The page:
Three-dimensional Architecture of Podocytes Revealed by Block-Face Scanning Electron Microscopy

Sci Rep. 2015 Mar 11;5:8993. doi: 10.1038/srep08993.


Block-face imaging is a scanning electron microscopic technique which enables easier acquisition of serial ultrastructural images directly from the surface of resin-embedded biological samples with a similar quality to transmission electron micrographs. In the present study, we analyzed the three-dimensional architecture of podocytes using serial block-face imaging. It was previously believed that podocytes are divided into three kinds of subcellular compartment: cell body, primary process, and foot process, which are simply aligned in this order. When the reconstructed podocytes were viewed from their basal side, the foot processes were branched from a ridge-like prominence, which was formed on the basal surface of the primary process and was similar to the usual foot processes in structure. Moreover, from the cell body, the foot processes were also emerged via the ridge-like prominence, as found in the primary process. The ridge-like prominence anchored the cell body and primary process to the glomerular basement membrane, and connected the foot processes to the cell body and primary process. In conclusion, serial block-face imaging is a powerful tool for clear understanding the three-dimensional architecture of podocytes through its ability to reveal novel structures which were difficult to determine by conventional transmission and scanning electron microscopes alone.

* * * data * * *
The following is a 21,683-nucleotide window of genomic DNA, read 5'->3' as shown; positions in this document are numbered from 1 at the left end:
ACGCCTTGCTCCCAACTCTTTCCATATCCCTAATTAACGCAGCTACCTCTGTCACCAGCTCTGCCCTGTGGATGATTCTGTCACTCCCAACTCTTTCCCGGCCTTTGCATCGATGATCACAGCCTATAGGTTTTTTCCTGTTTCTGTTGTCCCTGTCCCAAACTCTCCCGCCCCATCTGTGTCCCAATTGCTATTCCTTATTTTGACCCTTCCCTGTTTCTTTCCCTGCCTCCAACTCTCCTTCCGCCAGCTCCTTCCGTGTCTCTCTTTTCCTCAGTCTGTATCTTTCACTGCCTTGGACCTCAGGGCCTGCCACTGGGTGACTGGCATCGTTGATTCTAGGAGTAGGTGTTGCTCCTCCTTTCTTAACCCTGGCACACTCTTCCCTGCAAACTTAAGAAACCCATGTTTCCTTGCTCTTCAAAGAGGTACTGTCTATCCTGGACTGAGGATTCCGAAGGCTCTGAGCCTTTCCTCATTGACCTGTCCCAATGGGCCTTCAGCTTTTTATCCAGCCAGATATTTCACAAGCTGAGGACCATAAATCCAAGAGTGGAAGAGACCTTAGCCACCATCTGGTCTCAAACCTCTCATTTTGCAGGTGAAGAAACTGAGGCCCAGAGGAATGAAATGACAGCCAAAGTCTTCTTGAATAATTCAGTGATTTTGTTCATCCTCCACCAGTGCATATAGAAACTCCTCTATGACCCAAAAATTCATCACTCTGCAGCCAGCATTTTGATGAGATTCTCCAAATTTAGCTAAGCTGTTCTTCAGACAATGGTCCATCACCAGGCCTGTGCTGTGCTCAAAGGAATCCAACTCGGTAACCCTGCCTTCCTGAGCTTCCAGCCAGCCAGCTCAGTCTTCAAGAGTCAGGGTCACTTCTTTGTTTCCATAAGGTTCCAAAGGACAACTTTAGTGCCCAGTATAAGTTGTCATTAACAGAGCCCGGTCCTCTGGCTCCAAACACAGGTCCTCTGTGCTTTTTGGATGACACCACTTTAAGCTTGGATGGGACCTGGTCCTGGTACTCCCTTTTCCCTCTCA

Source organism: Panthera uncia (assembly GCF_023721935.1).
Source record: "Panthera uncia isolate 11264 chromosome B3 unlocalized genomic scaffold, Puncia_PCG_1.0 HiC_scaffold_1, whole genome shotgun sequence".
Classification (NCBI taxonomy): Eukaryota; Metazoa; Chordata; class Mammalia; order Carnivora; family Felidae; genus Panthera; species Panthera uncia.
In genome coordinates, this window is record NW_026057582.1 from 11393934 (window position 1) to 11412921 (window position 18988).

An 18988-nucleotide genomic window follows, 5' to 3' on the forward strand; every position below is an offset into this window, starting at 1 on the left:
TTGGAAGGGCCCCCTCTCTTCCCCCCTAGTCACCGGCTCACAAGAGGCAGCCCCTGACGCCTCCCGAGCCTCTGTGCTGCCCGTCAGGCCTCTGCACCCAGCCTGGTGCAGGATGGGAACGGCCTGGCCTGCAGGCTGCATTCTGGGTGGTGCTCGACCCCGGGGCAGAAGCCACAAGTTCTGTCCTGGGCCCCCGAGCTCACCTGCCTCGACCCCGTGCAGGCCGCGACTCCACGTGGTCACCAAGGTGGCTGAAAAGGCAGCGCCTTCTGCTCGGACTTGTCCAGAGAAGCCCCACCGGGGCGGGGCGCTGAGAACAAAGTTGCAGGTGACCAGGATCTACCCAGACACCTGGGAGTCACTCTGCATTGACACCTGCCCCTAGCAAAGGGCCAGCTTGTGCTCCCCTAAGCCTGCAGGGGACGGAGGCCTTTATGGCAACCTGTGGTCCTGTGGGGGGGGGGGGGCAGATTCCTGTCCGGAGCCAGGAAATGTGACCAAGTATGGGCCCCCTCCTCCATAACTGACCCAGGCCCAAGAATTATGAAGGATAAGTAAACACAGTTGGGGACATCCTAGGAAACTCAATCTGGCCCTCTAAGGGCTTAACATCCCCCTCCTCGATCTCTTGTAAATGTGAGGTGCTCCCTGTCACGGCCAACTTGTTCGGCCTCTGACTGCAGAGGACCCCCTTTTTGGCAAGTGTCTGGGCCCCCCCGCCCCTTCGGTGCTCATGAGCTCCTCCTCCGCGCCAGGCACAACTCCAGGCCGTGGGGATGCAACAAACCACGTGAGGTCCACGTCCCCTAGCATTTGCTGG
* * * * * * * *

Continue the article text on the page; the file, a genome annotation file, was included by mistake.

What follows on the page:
Publication types

  • Research Support, Non-U.S. Gov't

MeSH terms

  • Animals
  • Imaging, Three-Dimensional*
  • Male
  • Microscopy, Electron, Scanning*
  • Microscopy, Electron, Transmission
  • Podocytes / ultrastructure*
  • Rats